WDUQ prepares for next wave in selling process
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The real work of preserving WDUQ-FM as an independent public radio station is going on behind closed doors, as the group trying to preserve WDUQ and keep its programming intact begins a long, hard fundraising and public awareness task.
WDUQ management, Public Radio Capital, a Boulder, Colo.-based nonprofit that helps preserve public radio signals nationwide, and the Pittsburgh Foundation are exploring keeping the WDUQ format intact under new ownership. A nonprofit organization called Pittsburgh Public Media has been set up as steward for the effort.
"Pittsburgh Public Media and its board are engaged in confidential conversations with many different businesses, community organizations and institutions about potential collaborations," said WDUQ general manager Scott Hanley, who declined further comment.
Grant Oliphant, president and chief executive officer of the Pittsburgh Foundation, would say only, "We want to save local radio and strengthen local journalism."
"Right now nobody knows what's going to happen," said Charlie Humphrey, executive director of Pittsburgh Filmmakers/Pittsburgh Center for the Arts and Pittsburgh Glass Center. "The one thing that everybody agrees on is that we have to have a strong, viable NPR presence in Pittsburgh." Mr. Humphrey wrote a recent Post-Gazette op-ed piece on the WDUQ situation.
Other potential buyers could be nonprofit or community groups or religious organizations who would qualify to buy a public, noncommercial signal.
A confidential report prepared by CMS Station Brokerage for potential buyers values the WDUQ license at $12 million. However, some civic leaders have said privately that they believe the license's value is closer to $5 million.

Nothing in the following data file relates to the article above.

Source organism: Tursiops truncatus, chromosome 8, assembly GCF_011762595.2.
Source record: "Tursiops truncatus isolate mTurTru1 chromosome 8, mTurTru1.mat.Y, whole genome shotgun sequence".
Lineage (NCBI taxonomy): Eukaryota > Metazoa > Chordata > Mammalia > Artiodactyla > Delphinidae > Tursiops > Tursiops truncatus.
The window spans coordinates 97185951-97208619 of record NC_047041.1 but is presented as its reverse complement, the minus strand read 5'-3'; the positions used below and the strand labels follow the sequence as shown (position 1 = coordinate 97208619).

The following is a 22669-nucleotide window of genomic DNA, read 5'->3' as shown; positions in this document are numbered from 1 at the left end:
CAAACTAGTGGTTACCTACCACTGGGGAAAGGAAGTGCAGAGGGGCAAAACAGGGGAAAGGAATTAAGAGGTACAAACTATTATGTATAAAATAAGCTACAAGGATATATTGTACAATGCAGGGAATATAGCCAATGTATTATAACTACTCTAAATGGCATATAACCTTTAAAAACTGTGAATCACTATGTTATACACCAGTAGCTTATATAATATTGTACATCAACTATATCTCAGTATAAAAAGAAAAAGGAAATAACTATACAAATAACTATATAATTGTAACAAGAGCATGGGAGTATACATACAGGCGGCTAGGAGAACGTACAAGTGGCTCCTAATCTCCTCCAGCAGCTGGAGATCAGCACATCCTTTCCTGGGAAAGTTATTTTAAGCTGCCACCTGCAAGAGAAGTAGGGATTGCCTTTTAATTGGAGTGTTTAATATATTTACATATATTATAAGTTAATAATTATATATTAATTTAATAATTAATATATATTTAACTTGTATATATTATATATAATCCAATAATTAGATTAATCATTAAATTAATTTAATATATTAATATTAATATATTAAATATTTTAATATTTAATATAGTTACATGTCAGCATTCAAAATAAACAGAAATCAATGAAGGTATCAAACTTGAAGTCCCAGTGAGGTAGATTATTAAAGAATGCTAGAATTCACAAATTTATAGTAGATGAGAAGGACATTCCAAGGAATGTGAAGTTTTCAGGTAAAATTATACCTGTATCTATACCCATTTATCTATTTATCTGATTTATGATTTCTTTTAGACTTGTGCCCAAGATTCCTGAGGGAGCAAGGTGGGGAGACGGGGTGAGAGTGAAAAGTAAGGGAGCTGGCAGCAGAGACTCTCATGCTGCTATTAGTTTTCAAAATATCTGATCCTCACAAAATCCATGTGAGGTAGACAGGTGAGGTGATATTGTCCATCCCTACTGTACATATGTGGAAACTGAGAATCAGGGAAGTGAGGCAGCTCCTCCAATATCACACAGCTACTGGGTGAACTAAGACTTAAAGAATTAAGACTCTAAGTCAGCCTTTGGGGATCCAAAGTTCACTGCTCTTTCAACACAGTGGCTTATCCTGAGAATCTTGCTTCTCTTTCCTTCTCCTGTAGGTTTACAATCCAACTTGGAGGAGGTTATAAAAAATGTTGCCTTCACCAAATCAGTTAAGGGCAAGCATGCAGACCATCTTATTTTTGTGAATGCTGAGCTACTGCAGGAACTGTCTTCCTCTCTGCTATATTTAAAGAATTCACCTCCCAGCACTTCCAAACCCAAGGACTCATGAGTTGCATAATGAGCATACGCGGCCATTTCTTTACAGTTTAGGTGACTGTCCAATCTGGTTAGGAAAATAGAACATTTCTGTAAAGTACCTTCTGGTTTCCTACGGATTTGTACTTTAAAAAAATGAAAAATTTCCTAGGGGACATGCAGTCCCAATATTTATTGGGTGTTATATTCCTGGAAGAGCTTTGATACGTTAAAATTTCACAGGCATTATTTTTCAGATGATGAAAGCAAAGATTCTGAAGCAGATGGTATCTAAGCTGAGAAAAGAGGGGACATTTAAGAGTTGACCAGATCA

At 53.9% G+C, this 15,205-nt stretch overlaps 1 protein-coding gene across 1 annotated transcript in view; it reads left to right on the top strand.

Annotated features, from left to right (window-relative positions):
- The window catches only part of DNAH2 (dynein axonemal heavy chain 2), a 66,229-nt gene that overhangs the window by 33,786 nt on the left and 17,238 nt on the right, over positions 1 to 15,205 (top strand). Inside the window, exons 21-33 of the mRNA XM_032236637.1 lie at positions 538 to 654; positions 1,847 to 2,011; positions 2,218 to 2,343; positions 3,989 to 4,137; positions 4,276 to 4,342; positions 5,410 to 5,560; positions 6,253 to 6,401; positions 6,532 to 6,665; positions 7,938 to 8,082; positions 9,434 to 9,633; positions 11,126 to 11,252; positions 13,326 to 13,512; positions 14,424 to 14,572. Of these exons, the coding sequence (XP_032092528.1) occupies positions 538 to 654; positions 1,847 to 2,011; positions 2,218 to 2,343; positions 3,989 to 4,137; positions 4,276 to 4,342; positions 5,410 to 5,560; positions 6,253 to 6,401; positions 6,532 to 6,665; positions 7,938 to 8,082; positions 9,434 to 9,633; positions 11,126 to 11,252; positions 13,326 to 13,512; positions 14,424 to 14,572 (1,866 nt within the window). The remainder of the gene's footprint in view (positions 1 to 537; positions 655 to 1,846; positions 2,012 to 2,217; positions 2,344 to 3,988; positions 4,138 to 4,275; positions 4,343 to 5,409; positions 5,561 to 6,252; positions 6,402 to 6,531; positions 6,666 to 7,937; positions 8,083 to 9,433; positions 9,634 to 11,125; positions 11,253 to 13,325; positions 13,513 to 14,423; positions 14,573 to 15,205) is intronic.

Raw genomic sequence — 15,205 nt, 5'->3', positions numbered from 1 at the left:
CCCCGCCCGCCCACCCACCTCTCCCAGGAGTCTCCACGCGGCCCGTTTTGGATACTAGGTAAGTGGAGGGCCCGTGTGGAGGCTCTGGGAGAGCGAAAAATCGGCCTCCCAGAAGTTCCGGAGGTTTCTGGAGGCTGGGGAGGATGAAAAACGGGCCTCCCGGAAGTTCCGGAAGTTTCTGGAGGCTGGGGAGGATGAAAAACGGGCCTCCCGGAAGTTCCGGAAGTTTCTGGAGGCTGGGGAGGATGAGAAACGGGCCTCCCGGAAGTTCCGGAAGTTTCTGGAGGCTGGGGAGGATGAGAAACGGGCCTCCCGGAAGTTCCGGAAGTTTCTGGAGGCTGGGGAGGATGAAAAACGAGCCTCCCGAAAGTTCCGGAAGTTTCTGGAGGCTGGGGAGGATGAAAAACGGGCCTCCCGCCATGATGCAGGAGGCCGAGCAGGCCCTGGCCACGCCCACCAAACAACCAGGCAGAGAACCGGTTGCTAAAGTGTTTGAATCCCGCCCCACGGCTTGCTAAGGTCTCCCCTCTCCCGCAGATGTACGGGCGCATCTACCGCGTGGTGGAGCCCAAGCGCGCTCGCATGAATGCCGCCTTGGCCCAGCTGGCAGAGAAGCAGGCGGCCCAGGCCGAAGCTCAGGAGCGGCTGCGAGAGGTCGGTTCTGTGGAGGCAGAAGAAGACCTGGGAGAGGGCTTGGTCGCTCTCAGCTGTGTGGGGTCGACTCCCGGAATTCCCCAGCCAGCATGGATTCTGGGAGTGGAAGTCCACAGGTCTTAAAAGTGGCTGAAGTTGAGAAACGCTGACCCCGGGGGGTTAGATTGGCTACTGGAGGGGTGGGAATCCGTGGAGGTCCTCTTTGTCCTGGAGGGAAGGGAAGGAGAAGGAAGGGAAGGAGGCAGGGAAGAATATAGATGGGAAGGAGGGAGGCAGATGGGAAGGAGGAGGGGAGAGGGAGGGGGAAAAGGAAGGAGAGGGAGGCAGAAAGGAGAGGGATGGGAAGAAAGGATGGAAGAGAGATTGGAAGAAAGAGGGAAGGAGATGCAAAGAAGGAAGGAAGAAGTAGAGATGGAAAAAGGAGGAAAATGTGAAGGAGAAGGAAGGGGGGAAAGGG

WDUQ is appealing real estate, industry analysts say. Its 25,000-watt signal covers the metropolitan Pittsburgh area. In addition there are four translators, which extend the signal to Westmoreland, Cambria, Somerset and Bedford counties.
Recent transactions involving public radio stations around the country have ranged from as low as $500,000 to as high as $18 million for signals in larger markets, according to Public Radio, which lists the transactions it has been involved with on its website. The middle range sales figures are usually around $5 million.
Pittsburgh is a rich public radio market, with syndicated programming from National Public Radio, jazz and local news on WDUQ, classical on WQED and adult alternative on WYEP.
Among Pittsburgh's three public stations, WDUQ has the largest overall listenership. Its audience has been growing steadily over the past few ratings periods. In the most recent Arbitron ratings (January 2010) it had a 3.3 Average Quarter Hour (AQH) share among total listeners and ranked No. 14. WQED followed with 1.7 and WYEP with 0.7.
WYEP, an independent community radio station, is a model for what WDUQ could be. The station didn't have to raise money buy a signal, but it evolved from humble beginnings in a rented Oakland building to building its own facility, which includes studio and performance space, in 2006. The station raised the $3.5 million for the project through support from foundations and its listeners.
What will it take to make that happen for WDUQ?
"The board of directors is fundamental to success," says WYEP general manager Lee Ferraro. "You have to get that right at the get-go. Everything kind of flows out of that -- the fundraising, the vision for service to the community, thinking broadly and strategically -- that's the foundation of our success at WYEP. When you look at where we are now, you see what a great board of directors with a vision and mission can do. Without that it's always a struggle."
First Published March 10, 2010 12:00 am